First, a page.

“The entity you refer to as ‘Mia’ does not exist,” he said. “Sugar?”
“I said I don’t want tea!”
He turned to stare at me. “Young man, I do not appreciate that tone of voice. If you insist on being rude, I shall say nothing.”
I suppressed the urge to beat him upside the head with the kettle. “What do you mean when you say Mia doesn’t exist? She’s my sister, I’ve known her since before she was born.”
“You knew the idea of a Mia,” he said, sitting down opposite to me and stirring his tea. “What you called Mia was the soul of a person so long dead even I’ve forgotten their name.”
This was pointless. “Are you just completely fucked in the head now?”
He laughed, a short, brutal grunt. “I assure you, I’m more lucid than I’ve been in a long while. And since you so desperately want to know where Mia is, I’ll tell you,” he leaned in and I feel his sour breath on my face. “I reorganised her consciousness into the idea of an Evalyn and reassigned her to a family across the hall. I haven’t yet erased the memories she planted in other souls, but I’m getting there.”
So he had done something to her, but in his demented mind he saw it as reassigning her. I wanted to leave and call the detectives, but curiosity held me in place. “Does this have anything to do with those journals?”
“You read those?” he was surprised. He leant back in his chair. “That was a very bad day when I made those. These thoughts were screaming inside my head and I couldn’t think of any other way to get them out.”
“It was going on about vorpal daggers and death and elders and stopping time…”
“True, I am about to me made redundant. But that’s millennia away. I’m using the energy of Mia’s now Evalyn’s soul, along with everybody else’s, to slow time. It’s actually quite fascinating. You know the one about the frog that has to get across a room, but can only jump half the distance between him and the end at a time? I’m doing that. As the vorpal dagger you mentioned descends, I halve the space between me and it, slowing time to a trickle and letting me live here,” he gestured to the world outside his apartment. “In my dreams.”
I wanted to call bullshit and get out of there, but his words had the ring of truth about them. It was as if I had always known what he was saying to be true. “If you’re correct and I am one of your souls, why would you tell me?”
“Oh, I plan to reorganise you too, but I get lonely every now and again. You feel me?”
“Wait,” I said. “No, I don’t want that…”
“Don’t worry,” he said. “I’ll leave your personality as is. I’ll even let you stay with your mother, sound good?”
“Wait,” I stammered. “No, do–”
The old man waved his hand, and I fell silent.
The world crumpled and darkened before me.
I couldn’t quite tell if what I was seeing before me was the old man’s apartment, or the pinky black mass of brain matter.
Before I could resolve the contradiction, my mind sto–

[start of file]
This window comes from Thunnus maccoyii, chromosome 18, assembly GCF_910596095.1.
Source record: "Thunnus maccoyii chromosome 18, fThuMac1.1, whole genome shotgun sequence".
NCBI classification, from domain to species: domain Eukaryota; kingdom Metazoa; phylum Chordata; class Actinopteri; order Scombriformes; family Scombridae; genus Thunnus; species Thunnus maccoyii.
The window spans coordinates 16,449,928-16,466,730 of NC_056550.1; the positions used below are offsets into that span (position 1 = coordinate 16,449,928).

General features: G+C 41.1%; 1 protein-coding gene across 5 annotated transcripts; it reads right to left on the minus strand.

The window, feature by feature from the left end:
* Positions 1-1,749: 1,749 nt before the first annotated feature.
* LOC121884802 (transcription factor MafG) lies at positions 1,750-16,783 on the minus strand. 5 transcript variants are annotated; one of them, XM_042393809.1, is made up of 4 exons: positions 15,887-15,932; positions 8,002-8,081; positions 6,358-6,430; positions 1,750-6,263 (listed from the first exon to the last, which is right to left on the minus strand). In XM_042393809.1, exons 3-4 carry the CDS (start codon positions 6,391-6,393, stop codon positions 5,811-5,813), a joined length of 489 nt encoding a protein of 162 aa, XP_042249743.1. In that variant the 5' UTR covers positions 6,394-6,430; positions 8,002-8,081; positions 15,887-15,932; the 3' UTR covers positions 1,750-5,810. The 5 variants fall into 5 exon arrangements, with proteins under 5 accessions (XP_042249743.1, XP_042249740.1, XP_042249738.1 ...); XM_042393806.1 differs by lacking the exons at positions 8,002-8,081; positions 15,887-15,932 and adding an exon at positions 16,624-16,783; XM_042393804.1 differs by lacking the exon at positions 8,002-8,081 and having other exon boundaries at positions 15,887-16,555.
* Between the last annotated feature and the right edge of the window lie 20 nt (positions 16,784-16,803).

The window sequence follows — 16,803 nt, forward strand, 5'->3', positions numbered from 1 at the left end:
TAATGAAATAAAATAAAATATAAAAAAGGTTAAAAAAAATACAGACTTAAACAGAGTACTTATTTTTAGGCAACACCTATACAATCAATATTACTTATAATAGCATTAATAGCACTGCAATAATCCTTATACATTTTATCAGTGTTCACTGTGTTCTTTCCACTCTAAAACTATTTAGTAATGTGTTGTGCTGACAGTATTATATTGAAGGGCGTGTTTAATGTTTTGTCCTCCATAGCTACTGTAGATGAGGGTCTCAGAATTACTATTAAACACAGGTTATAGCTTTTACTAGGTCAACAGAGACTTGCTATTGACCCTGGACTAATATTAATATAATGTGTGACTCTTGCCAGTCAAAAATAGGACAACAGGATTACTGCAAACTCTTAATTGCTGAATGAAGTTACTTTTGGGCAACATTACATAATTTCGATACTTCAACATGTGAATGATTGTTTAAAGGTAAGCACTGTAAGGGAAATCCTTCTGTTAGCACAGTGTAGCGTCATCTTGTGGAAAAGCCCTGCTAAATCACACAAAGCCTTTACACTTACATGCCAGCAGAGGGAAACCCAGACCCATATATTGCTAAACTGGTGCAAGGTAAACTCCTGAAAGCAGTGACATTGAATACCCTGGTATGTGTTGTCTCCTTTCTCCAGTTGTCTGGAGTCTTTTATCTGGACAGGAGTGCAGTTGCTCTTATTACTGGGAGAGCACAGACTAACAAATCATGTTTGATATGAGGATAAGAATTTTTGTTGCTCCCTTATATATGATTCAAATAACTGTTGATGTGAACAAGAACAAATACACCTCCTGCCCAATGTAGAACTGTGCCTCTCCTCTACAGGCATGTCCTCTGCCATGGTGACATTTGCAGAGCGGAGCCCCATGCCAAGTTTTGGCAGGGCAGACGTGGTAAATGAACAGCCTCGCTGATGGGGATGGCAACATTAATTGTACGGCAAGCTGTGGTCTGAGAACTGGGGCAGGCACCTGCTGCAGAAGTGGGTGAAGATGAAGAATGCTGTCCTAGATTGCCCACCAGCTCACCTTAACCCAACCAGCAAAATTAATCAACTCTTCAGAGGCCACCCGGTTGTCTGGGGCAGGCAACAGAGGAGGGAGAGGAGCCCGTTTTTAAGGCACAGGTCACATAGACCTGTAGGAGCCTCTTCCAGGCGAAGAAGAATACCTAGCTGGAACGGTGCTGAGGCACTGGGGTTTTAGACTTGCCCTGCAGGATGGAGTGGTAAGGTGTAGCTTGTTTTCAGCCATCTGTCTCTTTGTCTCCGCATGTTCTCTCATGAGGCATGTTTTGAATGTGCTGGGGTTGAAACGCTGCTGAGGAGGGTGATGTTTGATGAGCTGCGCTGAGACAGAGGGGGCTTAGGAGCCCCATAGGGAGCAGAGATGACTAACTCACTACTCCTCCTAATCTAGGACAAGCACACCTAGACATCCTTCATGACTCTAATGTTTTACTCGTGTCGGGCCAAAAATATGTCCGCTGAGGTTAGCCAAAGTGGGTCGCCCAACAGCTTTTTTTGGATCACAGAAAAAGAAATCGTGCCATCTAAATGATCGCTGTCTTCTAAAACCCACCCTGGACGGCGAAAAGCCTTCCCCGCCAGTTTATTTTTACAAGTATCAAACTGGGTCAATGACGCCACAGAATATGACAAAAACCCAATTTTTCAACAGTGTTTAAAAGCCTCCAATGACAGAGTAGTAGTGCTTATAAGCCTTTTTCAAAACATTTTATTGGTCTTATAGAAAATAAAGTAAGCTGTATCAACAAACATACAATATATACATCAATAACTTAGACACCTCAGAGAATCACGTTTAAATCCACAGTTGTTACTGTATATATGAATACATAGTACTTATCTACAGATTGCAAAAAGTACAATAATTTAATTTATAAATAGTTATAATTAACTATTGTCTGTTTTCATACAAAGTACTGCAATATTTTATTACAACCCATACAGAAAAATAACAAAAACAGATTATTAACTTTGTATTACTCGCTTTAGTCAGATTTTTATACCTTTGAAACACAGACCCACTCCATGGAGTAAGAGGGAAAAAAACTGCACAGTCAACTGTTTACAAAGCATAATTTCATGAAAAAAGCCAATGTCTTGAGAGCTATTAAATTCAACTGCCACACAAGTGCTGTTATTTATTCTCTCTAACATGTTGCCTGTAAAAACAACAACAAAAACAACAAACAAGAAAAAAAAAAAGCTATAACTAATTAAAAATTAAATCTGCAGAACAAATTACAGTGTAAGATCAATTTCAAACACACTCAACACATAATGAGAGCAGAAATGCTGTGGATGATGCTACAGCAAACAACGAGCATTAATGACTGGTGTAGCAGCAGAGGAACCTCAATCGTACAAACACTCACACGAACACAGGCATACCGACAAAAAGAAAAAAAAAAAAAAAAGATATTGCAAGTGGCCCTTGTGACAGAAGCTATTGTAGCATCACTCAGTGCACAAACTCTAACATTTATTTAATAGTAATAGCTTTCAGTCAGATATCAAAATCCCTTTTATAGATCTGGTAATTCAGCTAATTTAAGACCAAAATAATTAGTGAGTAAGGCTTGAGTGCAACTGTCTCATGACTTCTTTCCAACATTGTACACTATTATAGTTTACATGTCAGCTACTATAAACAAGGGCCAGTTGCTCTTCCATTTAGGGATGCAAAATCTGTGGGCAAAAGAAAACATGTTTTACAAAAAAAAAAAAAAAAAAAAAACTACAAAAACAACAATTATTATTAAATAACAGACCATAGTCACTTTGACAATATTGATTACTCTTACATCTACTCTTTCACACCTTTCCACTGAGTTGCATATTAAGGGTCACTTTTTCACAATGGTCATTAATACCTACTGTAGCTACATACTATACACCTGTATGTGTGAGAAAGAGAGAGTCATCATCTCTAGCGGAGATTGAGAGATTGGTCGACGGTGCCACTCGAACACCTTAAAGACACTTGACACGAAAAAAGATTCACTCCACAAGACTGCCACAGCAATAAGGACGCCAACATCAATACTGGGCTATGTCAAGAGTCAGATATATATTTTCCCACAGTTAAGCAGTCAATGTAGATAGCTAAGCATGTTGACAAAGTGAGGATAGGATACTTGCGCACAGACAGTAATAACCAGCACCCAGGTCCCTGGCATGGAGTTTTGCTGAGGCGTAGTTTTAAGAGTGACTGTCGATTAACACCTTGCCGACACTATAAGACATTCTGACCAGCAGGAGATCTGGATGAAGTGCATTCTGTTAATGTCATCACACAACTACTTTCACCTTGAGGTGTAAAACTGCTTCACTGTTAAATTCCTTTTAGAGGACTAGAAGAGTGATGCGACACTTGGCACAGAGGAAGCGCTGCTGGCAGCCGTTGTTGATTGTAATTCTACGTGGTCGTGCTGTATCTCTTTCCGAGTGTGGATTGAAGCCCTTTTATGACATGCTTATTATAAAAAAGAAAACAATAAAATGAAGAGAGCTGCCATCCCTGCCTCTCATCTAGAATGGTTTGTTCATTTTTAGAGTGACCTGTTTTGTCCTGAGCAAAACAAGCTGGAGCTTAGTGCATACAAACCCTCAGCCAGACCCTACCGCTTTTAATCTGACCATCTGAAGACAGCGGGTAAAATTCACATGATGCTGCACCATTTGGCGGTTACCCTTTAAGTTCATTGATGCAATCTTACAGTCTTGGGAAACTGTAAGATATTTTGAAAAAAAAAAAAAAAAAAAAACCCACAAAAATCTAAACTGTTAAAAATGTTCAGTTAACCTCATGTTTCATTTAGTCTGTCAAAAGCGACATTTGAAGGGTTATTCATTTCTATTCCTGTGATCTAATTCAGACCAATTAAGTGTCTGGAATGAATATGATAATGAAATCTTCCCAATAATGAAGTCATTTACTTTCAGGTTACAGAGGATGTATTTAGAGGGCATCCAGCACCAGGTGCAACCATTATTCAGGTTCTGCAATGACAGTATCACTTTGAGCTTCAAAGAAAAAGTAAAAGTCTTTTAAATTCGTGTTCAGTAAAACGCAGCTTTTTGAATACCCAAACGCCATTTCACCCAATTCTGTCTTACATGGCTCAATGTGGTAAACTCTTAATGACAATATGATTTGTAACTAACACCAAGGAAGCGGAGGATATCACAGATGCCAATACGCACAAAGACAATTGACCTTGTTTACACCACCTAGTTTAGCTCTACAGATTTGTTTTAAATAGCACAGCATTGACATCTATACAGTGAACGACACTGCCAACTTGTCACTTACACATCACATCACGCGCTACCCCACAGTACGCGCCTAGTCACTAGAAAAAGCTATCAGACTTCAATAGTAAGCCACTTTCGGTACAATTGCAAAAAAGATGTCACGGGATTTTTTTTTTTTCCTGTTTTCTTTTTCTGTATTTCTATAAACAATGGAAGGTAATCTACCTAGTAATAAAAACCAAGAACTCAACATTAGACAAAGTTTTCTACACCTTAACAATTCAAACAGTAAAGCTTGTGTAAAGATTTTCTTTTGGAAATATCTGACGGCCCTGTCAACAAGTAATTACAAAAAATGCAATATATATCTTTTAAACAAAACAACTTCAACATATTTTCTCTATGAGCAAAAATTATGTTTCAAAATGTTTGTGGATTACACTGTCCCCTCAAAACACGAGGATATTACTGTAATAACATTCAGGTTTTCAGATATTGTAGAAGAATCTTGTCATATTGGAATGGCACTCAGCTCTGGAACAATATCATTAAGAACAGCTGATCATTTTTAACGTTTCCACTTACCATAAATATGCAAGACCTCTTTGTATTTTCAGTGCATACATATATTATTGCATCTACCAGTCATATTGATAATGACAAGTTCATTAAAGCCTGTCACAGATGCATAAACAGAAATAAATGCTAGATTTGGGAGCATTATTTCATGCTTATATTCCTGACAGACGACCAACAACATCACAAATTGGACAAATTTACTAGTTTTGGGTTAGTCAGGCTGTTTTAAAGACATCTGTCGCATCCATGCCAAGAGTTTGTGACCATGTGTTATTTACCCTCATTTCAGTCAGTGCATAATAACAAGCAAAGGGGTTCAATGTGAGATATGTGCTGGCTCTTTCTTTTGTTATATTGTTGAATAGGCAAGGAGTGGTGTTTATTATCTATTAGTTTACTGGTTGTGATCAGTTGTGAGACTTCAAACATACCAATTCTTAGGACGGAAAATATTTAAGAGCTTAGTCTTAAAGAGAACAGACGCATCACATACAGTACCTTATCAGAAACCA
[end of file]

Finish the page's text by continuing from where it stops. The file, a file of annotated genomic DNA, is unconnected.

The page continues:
The warm hiss of frying butter filled my senses, the gooey smell of pancake batter was in the air. I opened my eyes to see if Mia was awake and… and… a bubble of memory popped in my mind as the parts of my brain that thought of her sparked and died. I looked over at the large bookcase at the other end of my room, at its rows of cracked and dog-eared books, and felt the urge to cry. But there was nothing to cry about.
“Pancakes!” called Mom from the kitchen.
I noticed how desperately hungry I was and bounced into the kitchen. “Any maple syrup?”
“Sure baby,” said Mom. “I think there’s some in the cupboard.”
I drowned my pancakes in the stuff and dug in. They tasted like utopia and I forgot the vaguely tragic feeling hovering around me, not even sure why I had felt so sad. I ate until I couldn’t stomach anything else and then ate a bit more.
“Want some tea?” asked Mom when we’d finished eating.
“I hate tea,” I said.
“Since, uh,” my mouth stammering as my brain tried to find the words. “Since you, um, spilled some on Mia that one time?”
“Dunno,” I said, puzzled. “Must’ve imagined her.”
“Got much homework?” she said, changing the subject.
I went back to my room, a dark suspicion growing within me. A revelation was on the very tip of my tongue, but I couldn’t assemble the right words to articulate what exactly was wrong. It felt like a vital part of my body had been amputated and I was experiencing a phantom pain right in the depths of my soul. And then I saw Mom had left out the new Crispin Hershey novel Banned Book on my desk, and I forgot all about any vague philosophizing. I lay back on my bed and immersed myself in a world of fantasy and imagination, the aches in my body disappearing and my mind easing. Bright rays of sunlight poked through my window, warming the bedcovers and making me feel like I was encased in a golden smile. It was going to be a good day.
And time flows forward with the soft psychedelia of a dream.
Harman studies Psychology at the University of Newcastle, Australia. His short fiction has previously appeared, or is forthcoming, in numerous magazines including Flame Tree Press Newsletter, After Dinner Conversation, and Cosmic Horror Monthly.